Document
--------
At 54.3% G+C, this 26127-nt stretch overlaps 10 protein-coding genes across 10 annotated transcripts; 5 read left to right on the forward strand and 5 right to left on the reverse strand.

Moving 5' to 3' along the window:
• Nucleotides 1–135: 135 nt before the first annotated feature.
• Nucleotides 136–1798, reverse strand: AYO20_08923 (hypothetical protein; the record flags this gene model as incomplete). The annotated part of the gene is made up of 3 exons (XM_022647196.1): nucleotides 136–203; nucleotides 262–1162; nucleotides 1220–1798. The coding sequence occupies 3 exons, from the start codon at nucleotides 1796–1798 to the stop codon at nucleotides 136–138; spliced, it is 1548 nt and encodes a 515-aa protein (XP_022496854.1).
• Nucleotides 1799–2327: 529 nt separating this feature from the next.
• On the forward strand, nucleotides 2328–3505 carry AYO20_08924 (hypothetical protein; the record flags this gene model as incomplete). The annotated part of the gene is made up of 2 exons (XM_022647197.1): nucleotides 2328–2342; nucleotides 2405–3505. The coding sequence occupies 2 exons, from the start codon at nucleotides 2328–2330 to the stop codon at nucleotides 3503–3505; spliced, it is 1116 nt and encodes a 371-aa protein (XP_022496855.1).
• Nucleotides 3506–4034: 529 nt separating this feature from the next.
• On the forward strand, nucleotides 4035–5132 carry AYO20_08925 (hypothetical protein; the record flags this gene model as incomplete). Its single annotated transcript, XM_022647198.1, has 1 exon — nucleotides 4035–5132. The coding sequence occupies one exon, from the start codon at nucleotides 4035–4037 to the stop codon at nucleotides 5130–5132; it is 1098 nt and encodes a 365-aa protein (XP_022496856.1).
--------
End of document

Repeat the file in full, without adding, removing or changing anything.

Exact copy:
At 54.3% G+C, this 26127-nt stretch overlaps 10 protein-coding genes across 10 annotated transcripts; 5 read left to right on the forward strand and 5 right to left on the reverse strand.

Moving 5' to 3' along the window:
• Nucleotides 1–135: 135 nt before the first annotated feature.
• Nucleotides 136–1798, reverse strand: AYO20_08923 (hypothetical protein; the record flags this gene model as incomplete). The annotated part of the gene is made up of 3 exons (XM_022647196.1): nucleotides 136–203; nucleotides 262–1162; nucleotides 1220–1798. The coding sequence occupies 3 exons, from the start codon at nucleotides 1796–1798 to the stop codon at nucleotides 136–138; spliced, it is 1548 nt and encodes a 515-aa protein (XP_022496854.1).
• Nucleotides 1799–2327: 529 nt separating this feature from the next.
• On the forward strand, nucleotides 2328–3505 carry AYO20_08924 (hypothetical protein; the record flags this gene model as incomplete). The annotated part of the gene is made up of 2 exons (XM_022647197.1): nucleotides 2328–2342; nucleotides 2405–3505. The coding sequence occupies 2 exons, from the start codon at nucleotides 2328–2330 to the stop codon at nucleotides 3503–3505; spliced, it is 1116 nt and encodes a 371-aa protein (XP_022496855.1).
• Nucleotides 3506–4034: 529 nt separating this feature from the next.
• On the forward strand, nucleotides 4035–5132 carry AYO20_08925 (hypothetical protein; the record flags this gene model as incomplete). Its single annotated transcript, XM_022647198.1, has 1 exon — nucleotides 4035–5132. The coding sequence occupies one exon, from the start codon at nucleotides 4035–4037 to the stop codon at nucleotides 5130–5132; it is 1098 nt and encodes a 365-aa protein (XP_022496856.1).